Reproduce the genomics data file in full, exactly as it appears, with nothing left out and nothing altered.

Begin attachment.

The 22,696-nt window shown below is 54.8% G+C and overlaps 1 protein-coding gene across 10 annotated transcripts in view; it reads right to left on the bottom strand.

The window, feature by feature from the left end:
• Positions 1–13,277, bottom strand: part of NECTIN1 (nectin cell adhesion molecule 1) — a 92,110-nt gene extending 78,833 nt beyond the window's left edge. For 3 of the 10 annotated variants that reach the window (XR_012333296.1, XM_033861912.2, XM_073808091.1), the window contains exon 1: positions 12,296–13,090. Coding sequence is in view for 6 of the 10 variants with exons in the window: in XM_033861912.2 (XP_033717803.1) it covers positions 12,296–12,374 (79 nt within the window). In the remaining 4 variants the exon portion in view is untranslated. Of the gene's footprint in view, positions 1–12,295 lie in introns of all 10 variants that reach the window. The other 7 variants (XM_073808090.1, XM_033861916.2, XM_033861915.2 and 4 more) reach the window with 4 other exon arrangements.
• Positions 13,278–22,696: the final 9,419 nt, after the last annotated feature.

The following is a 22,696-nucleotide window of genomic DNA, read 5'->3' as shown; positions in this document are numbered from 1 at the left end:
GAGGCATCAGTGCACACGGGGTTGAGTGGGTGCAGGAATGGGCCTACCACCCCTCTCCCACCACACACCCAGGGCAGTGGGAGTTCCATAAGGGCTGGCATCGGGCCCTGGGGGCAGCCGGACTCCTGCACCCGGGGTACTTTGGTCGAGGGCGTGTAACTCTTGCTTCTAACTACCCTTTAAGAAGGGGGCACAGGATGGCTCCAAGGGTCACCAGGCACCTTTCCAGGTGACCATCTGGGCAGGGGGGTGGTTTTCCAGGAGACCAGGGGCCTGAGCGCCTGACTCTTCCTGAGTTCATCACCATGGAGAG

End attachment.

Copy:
The 22,696-nt window shown below is 54.8% G+C and overlaps 1 protein-coding gene across 10 annotated transcripts in view; it reads right to left on the bottom strand.

The window, feature by feature from the left end:
• Positions 1–13,277, bottom strand: part of NECTIN1 (nectin cell adhesion molecule 1) — a 92,110-nt gene extending 78,833 nt beyond the window's left edge. For 3 of the 10 annotated variants that reach the window (XR_012333296.1, XM_033861912.2, XM_073808091.1), the window contains exon 1: positions 12,296–13,090. Coding sequence is in view for 6 of the 10 variants with exons in the window: in XM_033861912.2 (XP_033717803.1) it covers positions 12,296–12,374 (79 nt within the window). In the remaining 4 variants the exon portion in view is untranslated. Of the gene's footprint in view, positions 1–12,295 lie in introns of all 10 variants that reach the window. The other 7 variants (XM_073808090.1, XM_033861916.2, XM_033861915.2 and 4 more) reach the window with 4 other exon arrangements.
• Positions 13,278–22,696: the final 9,419 nt, after the last annotated feature.

The following is a 22,696-nucleotide window of genomic DNA, read 5'->3' as shown; positions in this document are numbered from 1 at the left end:
GAGGCATCAGTGCACACGGGGTTGAGTGGGTGCAGGAATGGGCCTACCACCCCTCTCCCACCACACACCCAGGGCAGTGGGAGTTCCATAAGGGCTGGCATCGGGCCCTGGGGGCAGCCGGACTCCTGCACCCGGGGTACTTTGGTCGAGGGCGTGTAACTCTTGCTTCTAACTACCCTTTAAGAAGGGGGCACAGGATGGCTCCAAGGGTCACCAGGCACCTTTCCAGGTGACCATCTGGGCAGGGGGGTGGTTTTCCAGGAGACCAGGGGCCTGAGCGCCTGACTCTTCCTGAGTTCATCACCATGGAGAG